There are far too many people in business who like to rant about how today’s fickle customers will turn their backs on companies the second they get offered a better deal. Customer loyalty is dead, they’ll tell you.
Really? Customer loyalty is dead? Then how do you explain Harley Davidson, Apple, Lululemon, Starbucks, Porsche, Callaway and so on?
No, customer loyalty isn’t dead – but there are a lot of companies that reallyjust don’t get it. One of them, I’ve just discovered, is State Farm Insurance. Here’s the story:
My wife and I and our three childrenhave been insured with State Farm for close to 30 years. We all have good driving records, and there have been very few claims. By every definition of the words, we would be classified as ‘loyal customers,’ and ‘profitable customers.’
You can imagineour shock, then, whenour23 year-old accident and ticket-free driver of 7 years wentto buya new car, andwasquoted a rate 30-40% higher thanthe dozen other competitiveinsurance companies we looked into.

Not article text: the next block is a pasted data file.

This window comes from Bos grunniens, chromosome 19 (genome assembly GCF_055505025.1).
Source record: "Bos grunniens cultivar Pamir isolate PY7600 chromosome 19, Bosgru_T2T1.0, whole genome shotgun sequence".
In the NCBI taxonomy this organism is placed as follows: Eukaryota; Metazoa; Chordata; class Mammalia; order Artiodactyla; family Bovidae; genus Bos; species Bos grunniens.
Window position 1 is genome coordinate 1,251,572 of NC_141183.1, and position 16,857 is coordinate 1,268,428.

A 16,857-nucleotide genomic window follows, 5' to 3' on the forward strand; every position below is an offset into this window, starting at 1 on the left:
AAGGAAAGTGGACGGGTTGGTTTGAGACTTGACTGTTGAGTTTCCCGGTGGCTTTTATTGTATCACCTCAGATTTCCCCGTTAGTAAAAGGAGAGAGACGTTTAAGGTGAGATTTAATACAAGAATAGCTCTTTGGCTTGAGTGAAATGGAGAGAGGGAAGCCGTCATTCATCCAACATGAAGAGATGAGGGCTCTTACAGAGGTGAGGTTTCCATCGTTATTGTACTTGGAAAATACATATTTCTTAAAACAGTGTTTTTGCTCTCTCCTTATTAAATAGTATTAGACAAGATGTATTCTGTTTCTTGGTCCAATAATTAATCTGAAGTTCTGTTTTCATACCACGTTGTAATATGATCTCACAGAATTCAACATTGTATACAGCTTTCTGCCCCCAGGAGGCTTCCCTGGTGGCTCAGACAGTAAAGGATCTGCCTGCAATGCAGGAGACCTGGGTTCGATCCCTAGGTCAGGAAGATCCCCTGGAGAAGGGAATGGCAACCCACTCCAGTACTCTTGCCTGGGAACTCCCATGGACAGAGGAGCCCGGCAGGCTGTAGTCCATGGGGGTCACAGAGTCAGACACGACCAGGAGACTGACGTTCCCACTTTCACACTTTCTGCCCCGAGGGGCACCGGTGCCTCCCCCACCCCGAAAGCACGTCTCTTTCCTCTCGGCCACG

Seriously? That, apparently, is how State Farm responds to 30 years ofloyalty.
My daughter wasn’t looking for the cheapest rate, but she was looking for a fair rate. (In fact, we didn’t even consider looking at other companies until the quote came in so ridiculously high.) And ‘fair’ should be the least one should expect from a 30-year-old relationship. After all, who in their right mind would reward that kind of loyalty by sending the very clear message, “we don’t want you.”
But the bean counters and actuaries at State Farm don’t get it. They don’tmake the connection between abusing a young driver, and the ripple effect to that driver’s friends and family. When my wife and I switch to anew providernext week because of how disappointed we are, they will never connect the dots. Like most insurance companies, they choose algorithms over common sense. And they have no realalgorithm for assessing the cost of being disloyal to customers.
The payoff to customer loyalty can’t be understated. But if you want loyalty from your customers, you need to demonstrate your willingness to be loyal to your customers. It’s really not that complicated. But the concept seems to have eluded the grasp of the people at State Farm.